Martin Vickers: The patient transport service in northern Lincolnshire is contracted to Thames Ambulance Service Ltd, which is failing miserably to perform to an adequate standard. Will the Minister meet me, along with my hon. Friend the Member for Brigg and Goole (Andrew Percy) and other neighbouring Members, to discuss what influence the Department can bring to bear?
Martin Vickers: One reason 70% of my constituents voted to leave was their concern about the free movement of people. The Prime Minister referred to registering new arrivals from the EU. During the implementation period, will we be able to control those numbers? If that is not the case, will she be arguing that point during the negotiations?
Martin Vickers: What progress has been made on implementing the recommendations of his Department’s report, “Improving Lives: Helping Workless Families”, published in April 2017.
Martin Vickers: I thank the Minister for her reply. As she will know, working households in coastal communities such as Cleethorpes face particular difficulties. There is much low-paid work, but not much to encourage young people to stay there. What additional support can she offer to those sorts of communities?
Martin Vickers: Is the Minister aware of whether the EU Commission is assessing the economic effects on the remaining member states of not reaching a trade deal with the UK?
Martin Vickers: Last week I was pleased to welcome a delegation from Taiwan to my constituency to meet businesses in the offshore renewables sector, and the delegation regarded the way the sector has developed in the UK as a model. Will the Minister outline what support is available to small and medium-sized businesses involved in the supply chain in this country that want to extend to countries abroad?
Martin Vickers: May I intervene on that point?
Martin Vickers: I pointed out that the 1975 referendum was to deal with the running sore within the Labour party. The Labour party was split at that time, as the hon. Gentleman will know. The fact is that both parties have been divided on this issue, which is actually a reflection of the way that the country is divided on it.
Martin Vickers: Will the hon. Gentleman give way?
Martin Vickers: Since the referendum, we have heard repeatedly about the myth of the £350 million. “Where is the money?” is the question repeatedly asked. Does the hon. Gentleman accept that the £350 million will become available only after we leave?
Martin Vickers: Will the hon. Lady give way?
Martin Vickers: The hon. Gentleman is speaking passionately. He made the interesting, supposed revelation that the Treasury did no assessment prior to the referendum. He will accept, then, that “Project Fear” was based, as we thought at the time, on absolutely nothing other than figures plucked out of the air.
Martin Vickers: As always, it is a pleasure to serve under your chairmanship, Sir David. We need to establish early in this debate that the majority of people who signed petitions for a second referendum want to change the decision of the first one. Let us not beat about the bush. All the talk of multi-options, this deal and that deal is irrelevant. What they are really after is changing it. Yes, we are a...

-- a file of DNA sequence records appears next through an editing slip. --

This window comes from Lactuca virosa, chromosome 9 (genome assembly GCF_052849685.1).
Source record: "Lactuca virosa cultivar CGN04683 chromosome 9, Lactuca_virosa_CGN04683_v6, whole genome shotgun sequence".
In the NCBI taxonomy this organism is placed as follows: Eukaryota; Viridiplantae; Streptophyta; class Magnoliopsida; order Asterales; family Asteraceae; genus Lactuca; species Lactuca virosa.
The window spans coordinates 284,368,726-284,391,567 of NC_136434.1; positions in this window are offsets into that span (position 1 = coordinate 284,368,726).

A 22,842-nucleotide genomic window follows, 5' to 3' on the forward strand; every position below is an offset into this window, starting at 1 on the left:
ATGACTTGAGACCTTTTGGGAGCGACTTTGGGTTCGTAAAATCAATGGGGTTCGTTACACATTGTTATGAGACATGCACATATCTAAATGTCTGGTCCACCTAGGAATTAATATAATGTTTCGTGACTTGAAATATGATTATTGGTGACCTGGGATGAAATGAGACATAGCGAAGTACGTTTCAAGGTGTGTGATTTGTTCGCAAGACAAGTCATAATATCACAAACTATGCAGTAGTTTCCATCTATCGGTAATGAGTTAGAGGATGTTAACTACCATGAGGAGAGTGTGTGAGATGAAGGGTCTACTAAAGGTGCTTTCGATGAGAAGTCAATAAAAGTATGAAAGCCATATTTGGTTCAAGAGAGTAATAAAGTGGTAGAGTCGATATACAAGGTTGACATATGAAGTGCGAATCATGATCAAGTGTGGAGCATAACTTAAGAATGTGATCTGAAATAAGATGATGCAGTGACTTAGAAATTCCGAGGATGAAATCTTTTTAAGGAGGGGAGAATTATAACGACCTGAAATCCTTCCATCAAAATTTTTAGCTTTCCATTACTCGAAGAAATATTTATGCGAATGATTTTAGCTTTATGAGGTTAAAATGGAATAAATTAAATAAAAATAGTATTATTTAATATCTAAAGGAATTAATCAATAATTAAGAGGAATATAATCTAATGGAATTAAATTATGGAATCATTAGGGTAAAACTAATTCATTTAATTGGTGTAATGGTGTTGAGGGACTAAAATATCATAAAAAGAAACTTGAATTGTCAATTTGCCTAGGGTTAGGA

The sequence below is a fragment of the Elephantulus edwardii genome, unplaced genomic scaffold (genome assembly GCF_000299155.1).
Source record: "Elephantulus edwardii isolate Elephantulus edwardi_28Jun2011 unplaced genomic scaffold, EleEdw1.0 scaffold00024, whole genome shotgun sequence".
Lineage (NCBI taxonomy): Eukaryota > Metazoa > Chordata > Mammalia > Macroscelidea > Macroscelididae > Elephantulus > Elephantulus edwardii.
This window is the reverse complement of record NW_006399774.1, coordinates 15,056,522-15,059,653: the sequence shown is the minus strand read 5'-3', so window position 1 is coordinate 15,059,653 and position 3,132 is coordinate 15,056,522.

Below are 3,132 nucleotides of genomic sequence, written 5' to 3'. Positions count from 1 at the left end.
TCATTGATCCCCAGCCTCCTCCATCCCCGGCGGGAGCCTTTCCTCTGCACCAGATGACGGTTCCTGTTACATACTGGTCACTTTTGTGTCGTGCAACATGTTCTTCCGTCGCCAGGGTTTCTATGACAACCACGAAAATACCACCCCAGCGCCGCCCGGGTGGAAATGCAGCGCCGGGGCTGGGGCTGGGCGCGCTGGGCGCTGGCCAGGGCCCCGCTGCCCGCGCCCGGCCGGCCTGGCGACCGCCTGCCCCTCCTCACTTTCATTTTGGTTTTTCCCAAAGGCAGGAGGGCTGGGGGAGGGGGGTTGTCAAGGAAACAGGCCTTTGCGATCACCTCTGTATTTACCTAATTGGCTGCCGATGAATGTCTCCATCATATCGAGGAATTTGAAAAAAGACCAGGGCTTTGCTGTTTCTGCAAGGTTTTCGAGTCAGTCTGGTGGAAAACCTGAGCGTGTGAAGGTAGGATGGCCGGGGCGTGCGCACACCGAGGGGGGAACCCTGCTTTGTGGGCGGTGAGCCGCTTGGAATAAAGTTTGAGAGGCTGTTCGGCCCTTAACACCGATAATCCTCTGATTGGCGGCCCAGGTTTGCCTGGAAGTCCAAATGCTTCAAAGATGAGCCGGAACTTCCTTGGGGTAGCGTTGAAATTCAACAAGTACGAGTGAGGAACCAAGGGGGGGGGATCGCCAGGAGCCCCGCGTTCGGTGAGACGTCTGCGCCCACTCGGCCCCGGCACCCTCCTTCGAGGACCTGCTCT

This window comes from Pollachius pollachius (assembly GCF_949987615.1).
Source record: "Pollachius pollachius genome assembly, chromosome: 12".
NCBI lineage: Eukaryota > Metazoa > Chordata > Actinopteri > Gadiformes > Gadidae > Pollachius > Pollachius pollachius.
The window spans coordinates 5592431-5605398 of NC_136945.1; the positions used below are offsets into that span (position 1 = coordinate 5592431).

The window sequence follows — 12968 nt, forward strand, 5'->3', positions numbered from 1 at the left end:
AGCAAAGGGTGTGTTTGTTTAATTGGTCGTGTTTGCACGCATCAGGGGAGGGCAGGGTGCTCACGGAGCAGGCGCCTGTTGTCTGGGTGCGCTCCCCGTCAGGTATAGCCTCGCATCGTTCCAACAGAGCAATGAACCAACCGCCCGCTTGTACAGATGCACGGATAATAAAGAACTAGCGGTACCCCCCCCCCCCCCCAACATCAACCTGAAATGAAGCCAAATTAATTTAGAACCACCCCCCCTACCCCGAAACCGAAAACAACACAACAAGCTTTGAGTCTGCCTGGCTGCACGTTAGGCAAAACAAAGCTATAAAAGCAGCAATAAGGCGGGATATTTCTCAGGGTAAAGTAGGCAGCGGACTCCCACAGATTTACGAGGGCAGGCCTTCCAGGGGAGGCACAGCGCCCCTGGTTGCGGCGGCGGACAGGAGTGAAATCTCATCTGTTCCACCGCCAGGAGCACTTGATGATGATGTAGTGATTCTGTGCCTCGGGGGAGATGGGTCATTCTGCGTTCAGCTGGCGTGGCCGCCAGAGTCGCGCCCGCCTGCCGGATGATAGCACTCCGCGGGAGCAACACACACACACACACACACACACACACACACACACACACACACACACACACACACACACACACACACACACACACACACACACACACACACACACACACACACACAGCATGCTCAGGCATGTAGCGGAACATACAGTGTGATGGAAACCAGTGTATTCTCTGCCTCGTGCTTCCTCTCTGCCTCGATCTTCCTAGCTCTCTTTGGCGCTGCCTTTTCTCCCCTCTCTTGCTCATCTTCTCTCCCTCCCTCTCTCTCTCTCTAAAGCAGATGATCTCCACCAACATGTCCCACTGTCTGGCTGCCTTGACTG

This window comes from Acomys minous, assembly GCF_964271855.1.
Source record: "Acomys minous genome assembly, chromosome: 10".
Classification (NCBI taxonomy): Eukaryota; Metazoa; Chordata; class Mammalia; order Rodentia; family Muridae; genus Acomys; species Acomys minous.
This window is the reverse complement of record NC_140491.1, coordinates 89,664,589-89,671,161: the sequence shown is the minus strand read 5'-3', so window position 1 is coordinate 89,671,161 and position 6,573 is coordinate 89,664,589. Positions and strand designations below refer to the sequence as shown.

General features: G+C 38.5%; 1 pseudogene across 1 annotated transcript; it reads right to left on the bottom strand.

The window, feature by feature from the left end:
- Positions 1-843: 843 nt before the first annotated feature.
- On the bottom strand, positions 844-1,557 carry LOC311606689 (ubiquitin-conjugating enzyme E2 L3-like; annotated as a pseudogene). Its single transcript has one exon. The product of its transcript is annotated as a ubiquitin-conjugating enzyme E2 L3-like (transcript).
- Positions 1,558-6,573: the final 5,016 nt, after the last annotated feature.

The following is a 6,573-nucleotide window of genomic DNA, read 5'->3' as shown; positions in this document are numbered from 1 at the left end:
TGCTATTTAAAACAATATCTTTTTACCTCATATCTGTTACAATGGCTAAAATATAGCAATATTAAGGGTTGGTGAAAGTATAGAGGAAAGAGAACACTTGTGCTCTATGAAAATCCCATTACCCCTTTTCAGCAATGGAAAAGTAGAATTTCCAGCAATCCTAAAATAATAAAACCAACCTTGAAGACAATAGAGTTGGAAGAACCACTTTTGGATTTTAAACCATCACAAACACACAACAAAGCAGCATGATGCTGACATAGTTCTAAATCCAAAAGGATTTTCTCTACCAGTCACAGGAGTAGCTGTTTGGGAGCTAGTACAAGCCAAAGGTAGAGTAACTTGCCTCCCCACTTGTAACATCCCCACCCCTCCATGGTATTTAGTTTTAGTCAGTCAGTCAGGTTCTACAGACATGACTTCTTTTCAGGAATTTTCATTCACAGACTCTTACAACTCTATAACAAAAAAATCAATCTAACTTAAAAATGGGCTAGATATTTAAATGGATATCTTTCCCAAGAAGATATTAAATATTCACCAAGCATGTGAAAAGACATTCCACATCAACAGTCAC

Martin Vickers: I recognise that the hon. Lady has held a fixed position on this and it is a perfectly honourable one. I strongly disagree with her. The fact is that people voted for independence; to use the hackneyed phrase, they wanted to “bring back control”. People are very dissatisfied. We have never been anything other than a semi-detached member of the European Union. It has been a running sore...
Martin Vickers: I entirely agree. It would be a breach of trust of the British people if we went back to them and held a second referendum. We would be saying, “Sorry, you got it wrong folks. We know better”.
Martin Vickers: The Conservatives took us into the Common Market—as it was then—but they did not do it with my blessing. In the 1975 referendum I voted to leave, so I have been pretty consistent. Unfortunately, the Labour Government took us into the then Common Market; it was Harold Wilson who tried to mend the wounds of the Labour party by holding the first referendum.
Martin Vickers: That is a matter of interpretation. The reality is that Parliament voted overwhelmingly to trigger article 50. Whatever colleagues might say now, the fact is that the vote triggered an irreversible process and was an acknowledgement of the original referendum decision.
Martin Vickers: The right hon. Gentleman might think that it is not in doubt but other opinions I have read and heard differ. Whatever the situation, Parliament would undermine the clear will of the British people if it attempted in any way to reverse that position. Suppose the Prime Minister had stood up this afternoon and, instead of saying that there will be no second referendum, as she did at 4.21 pm,...
Martin Vickers: It was made very clear by speakers on both sides of the argument—there was a little package illustrating this on “The Andrew Marr Show” yesterday—that a decision to leave would mean us leaving the single market and the customs union. I was in Brussels last month to take advantage of the opportunity to speak to MEPs, officials and so on to test the water. There is no doubt that there...
Martin Vickers: Does the Minister agree that we had a very effective legal system before we joined the EU, and we will have a very effective one for many years after we leave?